Everything in the church speaks to the Christian’s heart not only the ceremonies, but also the stones, the columns, the plan of the sacred edifice. It is really a catechism in stone, where the mysteries of our faith are carved. Many see but hieroglyphics which they do not understand, there where in olden days the little children learned the elements of religion.
Form of a Ship
In the ark which saved the human race from the deluge, in the bark from which Peter made the miraculous draught of fishes, all the fathers have seen a prophetic figure of the destiny of that new society founded by Jesus Christ. And in their writings nothing is more common than to find the Catholic Church represented under the symbol of a ship. “In the name ship,” says Saint Augustine, “we understand the Church; she sails on the dangerous sea of the world, in the midst of tempests, in the midst of storms, and sur- rounded by monsters of all kinds. Christ is our pilot, the cross our rudder; the ship has nothing to fear when she considers, not the waves upon which she makes her way, but the pilot Who guides her.” (Psalm 103)
The first Christians had an especial affection for this symbol, and reproduced it upon the lamps of the catacombs and the Christian burial-places. Nothing, however, better expressed this pious allegory than the churches. In general they had the form of a ship, a form preserved to our own day. The ornamented facade of the edifice represented the prow; the body of the building bore the name of nave, or ship (from Latin navis, a ship); the roof, with its sharply joined centre, gives us the form of a reversed ship.
The Main Door
As it developed, Christian architecture retraced on the doors, the windows, and on the smallest details of ornamentation the history of the spouse of Jesus Christ. The door of the Church is Jesus Christ, as He Himself said. It is to figure His two natures that Christian art has ordinarily divided the main door in two parts, while the single arch that encloses them recalls that the two natures of Our Lord are united in one person. If this symbol is not found in the main door it is reproduced in the window of the facade. The rose window above the door shines like a crown on the brow of Jesus Christ, the King of kings.
Who has defended the Church against error, which, veiled under a thousand forms, has ceaselessly striven to change the precious deposit confided to her? In the mystical body of Jesus Christ, what is the eye that sees and directs her? Let us look up. “In the shining windows, which shelter us from storms and shed upon us a soft light, we see figured the doctors and apostles who oppose themselves to the storms of heresy, and pour upon the Church the light of true teaching.” (Honorius of Autun)
Enemies have never been wanting to the Church, enemies within and without; over all Has she gloriously triumphed. The figures of men or animals crushed beneath the weight of the edifice proclaim the victory of the Church over the enemies within her bosom. Those outside, who constantly gnaw around her sheepfold, are represented by those other hideous and grimacing figures placed on the walls or the buttresses.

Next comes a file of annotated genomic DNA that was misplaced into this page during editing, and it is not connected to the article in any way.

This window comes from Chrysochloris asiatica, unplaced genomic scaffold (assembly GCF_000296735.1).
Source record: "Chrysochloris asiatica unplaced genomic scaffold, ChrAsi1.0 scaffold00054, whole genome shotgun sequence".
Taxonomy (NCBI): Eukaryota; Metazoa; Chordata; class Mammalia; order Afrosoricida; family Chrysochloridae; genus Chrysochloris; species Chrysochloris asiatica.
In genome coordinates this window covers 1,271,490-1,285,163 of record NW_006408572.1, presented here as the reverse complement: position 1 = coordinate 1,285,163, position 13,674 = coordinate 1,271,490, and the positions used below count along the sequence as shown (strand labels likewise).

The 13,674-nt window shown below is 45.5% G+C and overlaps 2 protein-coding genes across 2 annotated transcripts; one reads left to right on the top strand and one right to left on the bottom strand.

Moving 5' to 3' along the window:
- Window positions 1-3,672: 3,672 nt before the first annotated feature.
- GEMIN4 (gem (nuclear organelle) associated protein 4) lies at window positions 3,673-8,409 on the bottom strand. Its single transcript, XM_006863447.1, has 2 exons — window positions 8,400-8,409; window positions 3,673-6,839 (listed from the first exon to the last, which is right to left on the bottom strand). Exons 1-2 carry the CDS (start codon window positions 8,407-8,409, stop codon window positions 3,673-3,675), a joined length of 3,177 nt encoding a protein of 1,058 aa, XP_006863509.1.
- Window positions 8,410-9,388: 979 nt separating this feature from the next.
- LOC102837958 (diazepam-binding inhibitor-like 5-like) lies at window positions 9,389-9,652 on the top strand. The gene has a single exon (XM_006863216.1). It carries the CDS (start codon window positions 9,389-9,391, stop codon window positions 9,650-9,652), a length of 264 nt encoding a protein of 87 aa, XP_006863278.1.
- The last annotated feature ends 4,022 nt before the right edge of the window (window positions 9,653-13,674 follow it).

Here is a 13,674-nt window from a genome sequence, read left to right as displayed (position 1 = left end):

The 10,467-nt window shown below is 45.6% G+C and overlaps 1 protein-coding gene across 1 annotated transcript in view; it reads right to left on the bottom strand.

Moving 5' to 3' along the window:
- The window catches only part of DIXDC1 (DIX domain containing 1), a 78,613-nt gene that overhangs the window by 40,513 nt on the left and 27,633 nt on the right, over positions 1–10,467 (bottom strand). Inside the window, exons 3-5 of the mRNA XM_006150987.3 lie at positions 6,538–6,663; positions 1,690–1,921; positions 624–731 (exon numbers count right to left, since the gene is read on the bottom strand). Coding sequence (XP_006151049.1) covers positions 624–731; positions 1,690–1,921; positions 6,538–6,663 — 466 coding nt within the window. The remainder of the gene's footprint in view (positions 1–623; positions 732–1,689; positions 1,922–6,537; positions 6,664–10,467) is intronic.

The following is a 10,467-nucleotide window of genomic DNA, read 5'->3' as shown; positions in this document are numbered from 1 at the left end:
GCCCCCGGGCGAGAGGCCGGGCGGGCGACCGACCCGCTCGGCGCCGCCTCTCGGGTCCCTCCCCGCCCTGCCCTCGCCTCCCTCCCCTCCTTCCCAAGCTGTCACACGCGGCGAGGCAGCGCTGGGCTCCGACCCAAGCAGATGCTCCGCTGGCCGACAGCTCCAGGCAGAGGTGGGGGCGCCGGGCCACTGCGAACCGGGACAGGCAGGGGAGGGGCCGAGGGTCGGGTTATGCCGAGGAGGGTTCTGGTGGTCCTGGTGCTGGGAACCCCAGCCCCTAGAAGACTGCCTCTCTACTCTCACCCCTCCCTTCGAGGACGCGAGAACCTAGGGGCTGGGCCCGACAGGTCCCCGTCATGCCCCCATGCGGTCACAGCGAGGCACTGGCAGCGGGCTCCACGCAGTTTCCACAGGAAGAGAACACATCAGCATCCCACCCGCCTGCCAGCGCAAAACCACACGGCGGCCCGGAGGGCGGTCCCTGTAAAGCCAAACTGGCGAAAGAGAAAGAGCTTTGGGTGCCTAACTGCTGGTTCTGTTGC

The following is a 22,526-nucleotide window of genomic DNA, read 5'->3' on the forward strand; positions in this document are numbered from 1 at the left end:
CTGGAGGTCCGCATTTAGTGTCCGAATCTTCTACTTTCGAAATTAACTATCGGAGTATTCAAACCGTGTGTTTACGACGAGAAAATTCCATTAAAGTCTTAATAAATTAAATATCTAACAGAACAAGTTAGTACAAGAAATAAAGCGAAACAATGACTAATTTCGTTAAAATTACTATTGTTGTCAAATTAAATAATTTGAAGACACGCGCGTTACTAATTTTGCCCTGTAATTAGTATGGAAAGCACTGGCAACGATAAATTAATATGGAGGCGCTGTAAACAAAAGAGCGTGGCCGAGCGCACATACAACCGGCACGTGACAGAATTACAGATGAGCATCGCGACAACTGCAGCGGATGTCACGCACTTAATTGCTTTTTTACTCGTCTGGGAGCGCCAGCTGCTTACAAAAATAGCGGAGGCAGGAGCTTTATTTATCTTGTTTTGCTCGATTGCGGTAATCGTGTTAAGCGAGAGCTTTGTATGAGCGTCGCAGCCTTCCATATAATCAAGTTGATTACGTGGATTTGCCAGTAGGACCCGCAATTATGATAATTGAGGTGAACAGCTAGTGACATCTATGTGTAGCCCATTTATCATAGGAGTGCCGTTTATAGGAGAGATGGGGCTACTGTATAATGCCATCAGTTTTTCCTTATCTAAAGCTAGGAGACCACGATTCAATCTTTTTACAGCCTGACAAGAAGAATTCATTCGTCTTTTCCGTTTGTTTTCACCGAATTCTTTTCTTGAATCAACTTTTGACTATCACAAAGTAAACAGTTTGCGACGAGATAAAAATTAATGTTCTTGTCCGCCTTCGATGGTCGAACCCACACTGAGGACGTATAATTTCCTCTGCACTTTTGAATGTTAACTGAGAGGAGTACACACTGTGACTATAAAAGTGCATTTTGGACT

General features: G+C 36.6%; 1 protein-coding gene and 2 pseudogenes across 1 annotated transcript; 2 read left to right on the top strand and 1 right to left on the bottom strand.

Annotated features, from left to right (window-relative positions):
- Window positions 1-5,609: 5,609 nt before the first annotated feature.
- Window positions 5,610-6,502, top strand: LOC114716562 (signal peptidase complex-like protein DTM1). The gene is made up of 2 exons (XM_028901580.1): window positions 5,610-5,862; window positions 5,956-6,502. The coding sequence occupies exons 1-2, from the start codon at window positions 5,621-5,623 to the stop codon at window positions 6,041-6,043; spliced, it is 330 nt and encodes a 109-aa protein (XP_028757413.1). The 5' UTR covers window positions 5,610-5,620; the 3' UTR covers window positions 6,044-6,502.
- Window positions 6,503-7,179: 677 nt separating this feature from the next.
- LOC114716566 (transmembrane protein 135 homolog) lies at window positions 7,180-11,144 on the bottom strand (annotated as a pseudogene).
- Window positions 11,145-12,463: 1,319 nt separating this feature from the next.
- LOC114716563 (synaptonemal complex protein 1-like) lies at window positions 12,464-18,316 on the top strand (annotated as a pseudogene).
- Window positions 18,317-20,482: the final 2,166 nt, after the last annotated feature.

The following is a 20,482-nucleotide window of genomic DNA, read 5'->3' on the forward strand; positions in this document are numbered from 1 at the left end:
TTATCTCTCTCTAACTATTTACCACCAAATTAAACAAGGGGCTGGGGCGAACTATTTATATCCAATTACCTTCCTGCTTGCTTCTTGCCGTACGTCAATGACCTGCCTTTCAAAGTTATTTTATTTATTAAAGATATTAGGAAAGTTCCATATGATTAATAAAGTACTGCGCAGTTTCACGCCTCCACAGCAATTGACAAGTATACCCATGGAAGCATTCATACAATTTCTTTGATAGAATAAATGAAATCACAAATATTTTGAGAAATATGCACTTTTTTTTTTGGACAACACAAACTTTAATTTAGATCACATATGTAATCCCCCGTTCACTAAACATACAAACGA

The Blessed Trinity
In the construction of our churches we find also the mystery of the Holy Trinity. The number three appears in all parts: the nave, the choir, and the sanctuary, in the length of the building; the three naves, in its width; the columns, the gallery, and the windows, in its height. If we take it in detail, here are three arches, here three, windows; again, three chapels each one lighted by three openings, or even the altar, with its three steps.
Useless to pause longer over a symbolism which the least attentive observer cannot fail to mark. But why the place of honor given to the mysterious number in our temples? It is the seal of the works of God; the entire creation bears its imprint. The universe appears to us with its three distinct parts, heaven, earth, and sea. Time is divided into past, present, and future. Each day comprises invariably three portions, morning, noon, and night. Matter has its three dimensions, length, breadth, and height. Nature has three kingdoms, animal, vegetable, and mineral. The history of man comprises three acts, to be born, to live, and to die. The human soul has its trinity, which is summed up in three words: mind, understanding, love.
Against this dogma of the Trinity, written in shining characters upon creation, and later revealed by God to His Church, hell has spent its rage. The Church has called forth all her energies to defend it, by the pen of Her doctors, ihe voice of her councils, and even by the architecture of her temples. The ternary, or number three, in ecclesiastical architecture is, then, a chant of iove, a hymn of victory; this chant has been sung by man, inert matter, and the whole of creation since its first day. The Church repeats it in her symbolism and in her liturgy; under her inspiration the stones in their turn have spoken to invite the gratitude of man, created in the image of the Blessed Trinity, and in its name regenerated in the waters of Baptism.
The Enclosure of the Sanctuary